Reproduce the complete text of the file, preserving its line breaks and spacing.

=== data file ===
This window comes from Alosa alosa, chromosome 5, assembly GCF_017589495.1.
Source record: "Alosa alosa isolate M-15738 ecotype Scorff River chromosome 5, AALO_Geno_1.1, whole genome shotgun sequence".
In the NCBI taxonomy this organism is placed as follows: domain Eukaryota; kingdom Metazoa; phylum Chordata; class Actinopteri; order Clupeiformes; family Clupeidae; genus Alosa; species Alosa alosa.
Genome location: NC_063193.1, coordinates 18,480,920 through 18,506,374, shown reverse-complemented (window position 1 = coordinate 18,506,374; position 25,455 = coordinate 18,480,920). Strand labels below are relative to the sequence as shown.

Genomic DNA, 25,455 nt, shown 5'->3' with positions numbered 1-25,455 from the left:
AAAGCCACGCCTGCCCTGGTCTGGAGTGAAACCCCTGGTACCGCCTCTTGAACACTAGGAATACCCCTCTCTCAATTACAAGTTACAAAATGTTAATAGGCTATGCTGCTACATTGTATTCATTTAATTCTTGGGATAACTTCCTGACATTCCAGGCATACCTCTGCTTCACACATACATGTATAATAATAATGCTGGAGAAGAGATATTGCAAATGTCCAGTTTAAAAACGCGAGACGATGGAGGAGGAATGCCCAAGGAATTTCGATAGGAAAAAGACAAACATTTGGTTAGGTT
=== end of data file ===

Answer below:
This window comes from Alosa alosa, chromosome 5, assembly GCF_017589495.1.
Source record: "Alosa alosa isolate M-15738 ecotype Scorff River chromosome 5, AALO_Geno_1.1, whole genome shotgun sequence".
In the NCBI taxonomy this organism is placed as follows: domain Eukaryota; kingdom Metazoa; phylum Chordata; class Actinopteri; order Clupeiformes; family Clupeidae; genus Alosa; species Alosa alosa.
Genome location: NC_063193.1, coordinates 18,480,920 through 18,506,374, shown reverse-complemented (window position 1 = coordinate 18,506,374; position 25,455 = coordinate 18,480,920). Strand labels below are relative to the sequence as shown.

Genomic DNA, 25,455 nt, shown 5'->3' with positions numbered 1-25,455 from the left:
AAAGCCACGCCTGCCCTGGTCTGGAGTGAAACCCCTGGTACCGCCTCTTGAACACTAGGAATACCCCTCTCTCAATTACAAGTTACAAAATGTTAATAGGCTATGCTGCTACATTGTATTCATTTAATTCTTGGGATAACTTCCTGACATTCCAGGCATACCTCTGCTTCACACATACATGTATAATAATAATGCTGGAGAAGAGATATTGCAAATGTCCAGTTTAAAAACGCGAGACGATGGAGGAGGAATGCCCAAGGAATTTCGATAGGAAAAAGACAAACATTTGGTTAGGTT